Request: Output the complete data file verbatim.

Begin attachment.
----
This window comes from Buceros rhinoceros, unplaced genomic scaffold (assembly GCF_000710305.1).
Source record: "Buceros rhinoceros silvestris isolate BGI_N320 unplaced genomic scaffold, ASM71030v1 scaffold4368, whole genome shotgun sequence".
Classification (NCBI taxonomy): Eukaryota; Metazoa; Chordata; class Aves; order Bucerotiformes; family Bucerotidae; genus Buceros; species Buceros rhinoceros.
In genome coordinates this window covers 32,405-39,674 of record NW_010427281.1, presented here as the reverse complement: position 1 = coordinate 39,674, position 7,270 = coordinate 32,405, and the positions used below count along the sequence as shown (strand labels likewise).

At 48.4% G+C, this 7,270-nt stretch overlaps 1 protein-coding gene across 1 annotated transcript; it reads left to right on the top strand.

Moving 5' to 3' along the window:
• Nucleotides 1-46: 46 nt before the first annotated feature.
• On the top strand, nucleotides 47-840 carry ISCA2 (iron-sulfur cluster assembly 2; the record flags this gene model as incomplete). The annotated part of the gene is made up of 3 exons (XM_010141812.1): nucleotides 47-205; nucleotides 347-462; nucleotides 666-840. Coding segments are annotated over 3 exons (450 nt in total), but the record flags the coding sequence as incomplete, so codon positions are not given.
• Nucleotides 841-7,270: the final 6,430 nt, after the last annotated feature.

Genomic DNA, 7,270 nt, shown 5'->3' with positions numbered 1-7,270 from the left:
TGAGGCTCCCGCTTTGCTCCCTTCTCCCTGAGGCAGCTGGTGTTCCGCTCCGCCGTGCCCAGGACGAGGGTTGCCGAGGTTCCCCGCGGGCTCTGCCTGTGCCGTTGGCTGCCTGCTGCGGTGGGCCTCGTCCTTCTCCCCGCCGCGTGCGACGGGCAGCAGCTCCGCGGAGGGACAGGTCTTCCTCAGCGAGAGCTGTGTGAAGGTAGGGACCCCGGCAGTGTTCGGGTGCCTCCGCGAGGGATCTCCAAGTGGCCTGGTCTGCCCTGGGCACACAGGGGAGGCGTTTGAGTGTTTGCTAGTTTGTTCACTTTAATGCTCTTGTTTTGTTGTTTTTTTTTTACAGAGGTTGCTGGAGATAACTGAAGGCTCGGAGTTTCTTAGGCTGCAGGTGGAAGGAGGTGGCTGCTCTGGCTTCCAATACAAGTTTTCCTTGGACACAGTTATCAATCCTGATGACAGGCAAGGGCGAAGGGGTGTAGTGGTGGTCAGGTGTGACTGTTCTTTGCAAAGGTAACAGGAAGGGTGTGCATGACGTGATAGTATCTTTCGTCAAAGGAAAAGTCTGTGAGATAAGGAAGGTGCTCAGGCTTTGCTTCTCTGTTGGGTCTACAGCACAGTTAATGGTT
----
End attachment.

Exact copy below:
This window comes from Buceros rhinoceros, unplaced genomic scaffold (assembly GCF_000710305.1).
Source record: "Buceros rhinoceros silvestris isolate BGI_N320 unplaced genomic scaffold, ASM71030v1 scaffold4368, whole genome shotgun sequence".
Classification (NCBI taxonomy): Eukaryota; Metazoa; Chordata; class Aves; order Bucerotiformes; family Bucerotidae; genus Buceros; species Buceros rhinoceros.
In genome coordinates this window covers 32,405-39,674 of record NW_010427281.1, presented here as the reverse complement: position 1 = coordinate 39,674, position 7,270 = coordinate 32,405, and the positions used below count along the sequence as shown (strand labels likewise).

At 48.4% G+C, this 7,270-nt stretch overlaps 1 protein-coding gene across 1 annotated transcript; it reads left to right on the top strand.

Moving 5' to 3' along the window:
• Nucleotides 1-46: 46 nt before the first annotated feature.
• On the top strand, nucleotides 47-840 carry ISCA2 (iron-sulfur cluster assembly 2; the record flags this gene model as incomplete). The annotated part of the gene is made up of 3 exons (XM_010141812.1): nucleotides 47-205; nucleotides 347-462; nucleotides 666-840. Coding segments are annotated over 3 exons (450 nt in total), but the record flags the coding sequence as incomplete, so codon positions are not given.
• Nucleotides 841-7,270: the final 6,430 nt, after the last annotated feature.

Genomic DNA, 7,270 nt, shown 5'->3' with positions numbered 1-7,270 from the left:
TGAGGCTCCCGCTTTGCTCCCTTCTCCCTGAGGCAGCTGGTGTTCCGCTCCGCCGTGCCCAGGACGAGGGTTGCCGAGGTTCCCCGCGGGCTCTGCCTGTGCCGTTGGCTGCCTGCTGCGGTGGGCCTCGTCCTTCTCCCCGCCGCGTGCGACGGGCAGCAGCTCCGCGGAGGGACAGGTCTTCCTCAGCGAGAGCTGTGTGAAGGTAGGGACCCCGGCAGTGTTCGGGTGCCTCCGCGAGGGATCTCCAAGTGGCCTGGTCTGCCCTGGGCACACAGGGGAGGCGTTTGAGTGTTTGCTAGTTTGTTCACTTTAATGCTCTTGTTTTGTTGTTTTTTTTTTACAGAGGTTGCTGGAGATAACTGAAGGCTCGGAGTTTCTTAGGCTGCAGGTGGAAGGAGGTGGCTGCTCTGGCTTCCAATACAAGTTTTCCTTGGACACAGTTATCAATCCTGATGACAGGCAAGGGCGAAGGGGTGTAGTGGTGGTCAGGTGTGACTGTTCTTTGCAAAGGTAACAGGAAGGGTGTGCATGACGTGATAGTATCTTTCGTCAAAGGAAAAGTCTGTGAGATAAGGAAGGTGCTCAGGCTTTGCTTCTCTGTTGGGTCTACAGCACAGTTAATGGTT